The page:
Road to Perdition

Last night my sister and I went to see Tom Hanks’ new film, Road to Perdition.

I’ve never been a gangster film fan. There’s something about the era of Al Capone and Eliot Ness that bores me to distraction. Perhaps it’s because I really don’t understand that era of American history. Perhaps it’s because I simply don’t comprehend the politics around Prohibition, and by failing to understand that root cause of the 1920s gangster the whole period comes up short for me.

My sister adores Tom Hanks, absolutely adores him. How many Tom Hanks movies have we gone to see together? Too many to count, and when a new Tom Hanks movie comes out we block out the time to go on a joint venture to see it. Road to Perdition succeeded in every way, from acting to direction to art and sound design. I don’t know that I would go as far as some of the reviewers and say the film is Best Picture material, but for people who like films there’s a lot here to love.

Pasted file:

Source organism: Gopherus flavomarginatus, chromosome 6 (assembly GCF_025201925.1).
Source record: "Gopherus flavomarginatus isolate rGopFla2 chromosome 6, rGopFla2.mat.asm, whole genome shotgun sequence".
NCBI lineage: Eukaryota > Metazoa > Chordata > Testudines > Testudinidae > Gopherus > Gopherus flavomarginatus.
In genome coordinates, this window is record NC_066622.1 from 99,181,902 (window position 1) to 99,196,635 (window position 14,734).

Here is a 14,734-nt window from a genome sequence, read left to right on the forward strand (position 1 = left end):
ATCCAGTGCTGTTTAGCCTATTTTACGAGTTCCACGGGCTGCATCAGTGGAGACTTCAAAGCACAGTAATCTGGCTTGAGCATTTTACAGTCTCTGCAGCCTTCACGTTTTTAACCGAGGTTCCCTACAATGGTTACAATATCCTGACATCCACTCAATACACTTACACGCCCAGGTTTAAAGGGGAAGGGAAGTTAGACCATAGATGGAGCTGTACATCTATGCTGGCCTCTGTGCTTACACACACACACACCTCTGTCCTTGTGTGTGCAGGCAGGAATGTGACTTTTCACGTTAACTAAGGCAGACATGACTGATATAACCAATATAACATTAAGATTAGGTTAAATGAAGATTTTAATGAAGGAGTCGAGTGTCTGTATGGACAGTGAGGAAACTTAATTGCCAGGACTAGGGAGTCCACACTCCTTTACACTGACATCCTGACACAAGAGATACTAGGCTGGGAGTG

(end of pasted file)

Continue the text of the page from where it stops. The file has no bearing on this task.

I’ve read the original comic book on which Road to Perdition is based. My sister didn’t realize until we left the theatre that the film was anything but an original film. There’s a stark quality to the comic, the pages rendered in black and white, that conveys the grime and decay of the 1930s well. In some way I think the film loses that starkness, and the casting, though excellent, doesn’t entirely match the characters’ look in the comic. And a glaring failure of plot logic in the film makes perfect sense in the comic. My recommendation? If you like the film, search out the comic and spend an afternoon engrossed with it.

Best scene in the film? About twenty minutes out from the end, a gangland killing in a downpour. The sound design for this scene is absolutely remarkable, with the the sound of the rain drowning out the sound of the tommy guns. Other than the fall of rain, silence reigns. The world feels somehow green. A brief exchange of dialogue plays out between two characters, and in that moment you can see the depth of feeling between the two characters and how much the roads they have taken to reach that point have cost them personally and how much more the road forward will cost. The whole thing is staged so magnificently.

Excellent stuff. Check out Road to Perdition at the first opportunity.

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